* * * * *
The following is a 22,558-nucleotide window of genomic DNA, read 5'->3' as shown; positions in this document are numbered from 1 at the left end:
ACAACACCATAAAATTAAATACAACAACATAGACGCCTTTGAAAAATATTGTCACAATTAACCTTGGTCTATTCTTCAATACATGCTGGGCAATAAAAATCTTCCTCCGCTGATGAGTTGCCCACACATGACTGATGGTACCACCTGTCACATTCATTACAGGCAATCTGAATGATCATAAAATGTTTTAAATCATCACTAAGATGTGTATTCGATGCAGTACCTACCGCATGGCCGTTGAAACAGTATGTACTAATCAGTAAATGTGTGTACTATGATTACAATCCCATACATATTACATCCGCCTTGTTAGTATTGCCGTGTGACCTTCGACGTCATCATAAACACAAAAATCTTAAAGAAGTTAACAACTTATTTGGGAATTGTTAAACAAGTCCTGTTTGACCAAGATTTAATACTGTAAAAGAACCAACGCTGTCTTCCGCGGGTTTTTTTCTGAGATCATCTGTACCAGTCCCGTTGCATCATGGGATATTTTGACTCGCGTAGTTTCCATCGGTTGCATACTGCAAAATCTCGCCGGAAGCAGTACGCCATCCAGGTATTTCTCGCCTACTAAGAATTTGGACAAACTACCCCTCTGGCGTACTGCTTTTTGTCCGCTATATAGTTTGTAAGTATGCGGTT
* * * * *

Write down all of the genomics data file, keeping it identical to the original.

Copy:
The following is a 22,558-nucleotide window of genomic DNA, read 5'->3' as shown; positions in this document are numbered from 1 at the left end:
ACAACACCATAAAATTAAATACAACAACATAGACGCCTTTGAAAAATATTGTCACAATTAACCTTGGTCTATTCTTCAATACATGCTGGGCAATAAAAATCTTCCTCCGCTGATGAGTTGCCCACACATGACTGATGGTACCACCTGTCACATTCATTACAGGCAATCTGAATGATCATAAAATGTTTTAAATCATCACTAAGATGTGTATTCGATGCAGTACCTACCGCATGGCCGTTGAAACAGTATGTACTAATCAGTAAATGTGTGTACTATGATTACAATCCCATACATATTACATCCGCCTTGTTAGTATTGCCGTGTGACCTTCGACGTCATCATAAACACAAAAATCTTAAAGAAGTTAACAACTTATTTGGGAATTGTTAAACAAGTCCTGTTTGACCAAGATTTAATACTGTAAAAGAACCAACGCTGTCTTCCGCGGGTTTTTTTCTGAGATCATCTGTACCAGTCCCGTTGCATCATGGGATATTTTGACTCGCGTAGTTTCCATCGGTTGCATACTGCAAAATCTCGCCGGAAGCAGTACGCCATCCAGGTATTTCTCGCCTACTAAGAATTTGGACAAACTACCCCTCTGGCGTACTGCTTTTTGTCCGCTATATAGTTTGTAAGTATGCGGTT